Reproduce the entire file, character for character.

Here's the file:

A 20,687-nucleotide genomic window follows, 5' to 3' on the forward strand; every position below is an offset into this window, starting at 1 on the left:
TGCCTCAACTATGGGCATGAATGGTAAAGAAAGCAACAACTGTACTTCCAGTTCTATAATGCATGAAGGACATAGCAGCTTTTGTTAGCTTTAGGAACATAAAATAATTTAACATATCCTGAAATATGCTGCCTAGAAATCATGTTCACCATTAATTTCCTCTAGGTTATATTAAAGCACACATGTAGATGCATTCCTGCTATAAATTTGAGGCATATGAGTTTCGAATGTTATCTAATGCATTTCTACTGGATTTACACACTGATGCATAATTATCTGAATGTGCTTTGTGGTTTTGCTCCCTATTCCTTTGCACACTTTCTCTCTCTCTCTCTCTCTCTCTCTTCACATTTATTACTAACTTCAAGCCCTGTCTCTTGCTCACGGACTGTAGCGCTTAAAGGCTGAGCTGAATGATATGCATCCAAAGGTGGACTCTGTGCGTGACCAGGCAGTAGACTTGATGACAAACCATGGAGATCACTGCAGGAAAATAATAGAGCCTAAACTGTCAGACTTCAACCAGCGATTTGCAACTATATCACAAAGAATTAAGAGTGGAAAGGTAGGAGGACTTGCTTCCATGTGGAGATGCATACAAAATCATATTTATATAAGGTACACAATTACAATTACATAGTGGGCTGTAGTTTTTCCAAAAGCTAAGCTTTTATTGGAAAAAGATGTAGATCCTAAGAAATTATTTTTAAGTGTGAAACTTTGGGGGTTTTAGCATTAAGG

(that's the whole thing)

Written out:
A 20,687-nucleotide genomic window follows, 5' to 3' on the forward strand; every position below is an offset into this window, starting at 1 on the left:
TGCCTCAACTATGGGCATGAATGGTAAAGAAAGCAACAACTGTACTTCCAGTTCTATAATGCATGAAGGACATAGCAGCTTTTGTTAGCTTTAGGAACATAAAATAATTTAACATATCCTGAAATATGCTGCCTAGAAATCATGTTCACCATTAATTTCCTCTAGGTTATATTAAAGCACACATGTAGATGCATTCCTGCTATAAATTTGAGGCATATGAGTTTCGAATGTTATCTAATGCATTTCTACTGGATTTACACACTGATGCATAATTATCTGAATGTGCTTTGTGGTTTTGCTCCCTATTCCTTTGCACACTTTCTCTCTCTCTCTCTCTCTCTCTCTTCACATTTATTACTAACTTCAAGCCCTGTCTCTTGCTCACGGACTGTAGCGCTTAAAGGCTGAGCTGAATGATATGCATCCAAAGGTGGACTCTGTGCGTGACCAGGCAGTAGACTTGATGACAAACCATGGAGATCACTGCAGGAAAATAATAGAGCCTAAACTGTCAGACTTCAACCAGCGATTTGCAACTATATCACAAAGAATTAAGAGTGGAAAGGTAGGAGGACTTGCTTCCATGTGGAGATGCATACAAAATCATATTTATATAAGGTACACAATTACAATTACATAGTGGGCTGTAGTTTTTCCAAAAGCTAAGCTTTTATTGGAAAAAGATGTAGATCCTAAGAAATTATTTTTAAGTGTGAAACTTTGGGGGTTTTAGCATTAAGG